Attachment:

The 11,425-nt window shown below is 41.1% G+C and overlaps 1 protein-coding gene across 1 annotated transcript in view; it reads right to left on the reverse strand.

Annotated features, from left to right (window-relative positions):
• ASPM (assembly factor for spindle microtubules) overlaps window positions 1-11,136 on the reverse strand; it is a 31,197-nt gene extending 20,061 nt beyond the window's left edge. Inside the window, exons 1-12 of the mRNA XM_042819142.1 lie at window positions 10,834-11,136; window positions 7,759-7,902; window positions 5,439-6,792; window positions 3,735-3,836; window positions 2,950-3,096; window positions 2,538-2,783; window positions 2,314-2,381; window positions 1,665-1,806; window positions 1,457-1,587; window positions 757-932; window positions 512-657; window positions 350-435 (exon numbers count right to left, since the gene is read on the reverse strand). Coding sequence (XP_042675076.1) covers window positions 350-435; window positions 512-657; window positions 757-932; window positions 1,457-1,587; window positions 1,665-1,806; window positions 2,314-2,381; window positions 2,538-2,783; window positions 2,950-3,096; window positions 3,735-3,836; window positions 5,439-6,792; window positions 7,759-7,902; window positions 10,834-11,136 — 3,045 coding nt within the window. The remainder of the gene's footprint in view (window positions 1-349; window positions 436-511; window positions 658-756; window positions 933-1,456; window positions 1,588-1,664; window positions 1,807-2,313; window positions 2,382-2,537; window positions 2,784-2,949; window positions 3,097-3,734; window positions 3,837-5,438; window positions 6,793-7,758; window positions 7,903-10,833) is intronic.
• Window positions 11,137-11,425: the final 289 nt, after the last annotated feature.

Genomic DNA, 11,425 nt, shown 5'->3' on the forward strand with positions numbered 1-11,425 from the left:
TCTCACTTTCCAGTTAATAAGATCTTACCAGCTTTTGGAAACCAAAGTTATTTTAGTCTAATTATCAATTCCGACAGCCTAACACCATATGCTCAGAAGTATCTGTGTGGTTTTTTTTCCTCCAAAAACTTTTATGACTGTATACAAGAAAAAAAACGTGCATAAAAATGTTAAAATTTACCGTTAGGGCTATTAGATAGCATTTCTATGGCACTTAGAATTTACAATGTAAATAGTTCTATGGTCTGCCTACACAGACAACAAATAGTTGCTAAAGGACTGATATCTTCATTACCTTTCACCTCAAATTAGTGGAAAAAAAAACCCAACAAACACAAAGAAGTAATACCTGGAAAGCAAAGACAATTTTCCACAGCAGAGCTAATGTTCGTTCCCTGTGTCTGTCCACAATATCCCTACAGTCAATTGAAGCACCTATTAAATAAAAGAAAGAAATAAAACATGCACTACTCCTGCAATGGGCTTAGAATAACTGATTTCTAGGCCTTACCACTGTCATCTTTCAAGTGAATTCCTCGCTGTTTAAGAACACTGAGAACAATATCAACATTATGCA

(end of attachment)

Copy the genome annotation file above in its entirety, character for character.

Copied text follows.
The 11,425-nt window shown below is 41.1% G+C and overlaps 1 protein-coding gene across 1 annotated transcript in view; it reads right to left on the reverse strand.

Annotated features, from left to right (window-relative positions):
• ASPM (assembly factor for spindle microtubules) overlaps window positions 1-11,136 on the reverse strand; it is a 31,197-nt gene extending 20,061 nt beyond the window's left edge. Inside the window, exons 1-12 of the mRNA XM_042819142.1 lie at window positions 10,834-11,136; window positions 7,759-7,902; window positions 5,439-6,792; window positions 3,735-3,836; window positions 2,950-3,096; window positions 2,538-2,783; window positions 2,314-2,381; window positions 1,665-1,806; window positions 1,457-1,587; window positions 757-932; window positions 512-657; window positions 350-435 (exon numbers count right to left, since the gene is read on the reverse strand). Coding sequence (XP_042675076.1) covers window positions 350-435; window positions 512-657; window positions 757-932; window positions 1,457-1,587; window positions 1,665-1,806; window positions 2,314-2,381; window positions 2,538-2,783; window positions 2,950-3,096; window positions 3,735-3,836; window positions 5,439-6,792; window positions 7,759-7,902; window positions 10,834-11,136 — 3,045 coding nt within the window. The remainder of the gene's footprint in view (window positions 1-349; window positions 436-511; window positions 658-756; window positions 933-1,456; window positions 1,588-1,664; window positions 1,807-2,313; window positions 2,382-2,537; window positions 2,784-2,949; window positions 3,097-3,734; window positions 3,837-5,438; window positions 6,793-7,758; window positions 7,903-10,833) is intronic.
• Window positions 11,137-11,425: the final 289 nt, after the last annotated feature.

Genomic DNA, 11,425 nt, shown 5'->3' on the forward strand with positions numbered 1-11,425 from the left:
TCTCACTTTCCAGTTAATAAGATCTTACCAGCTTTTGGAAACCAAAGTTATTTTAGTCTAATTATCAATTCCGACAGCCTAACACCATATGCTCAGAAGTATCTGTGTGGTTTTTTTTCCTCCAAAAACTTTTATGACTGTATACAAGAAAAAAAACGTGCATAAAAATGTTAAAATTTACCGTTAGGGCTATTAGATAGCATTTCTATGGCACTTAGAATTTACAATGTAAATAGTTCTATGGTCTGCCTACACAGACAACAAATAGTTGCTAAAGGACTGATATCTTCATTACCTTTCACCTCAAATTAGTGGAAAAAAAAACCCAACAAACACAAAGAAGTAATACCTGGAAAGCAAAGACAATTTTCCACAGCAGAGCTAATGTTCGTTCCCTGTGTCTGTCCACAATATCCCTACAGTCAATTGAAGCACCTATTAAATAAAAGAAAGAAATAAAACATGCACTACTCCTGCAATGGGCTTAGAATAACTGATTTCTAGGCCTTACCACTGTCATCTTTCAAGTGAATTCCTCGCTGTTTAAGAACACTGAGAACAATATCAACATTATGCA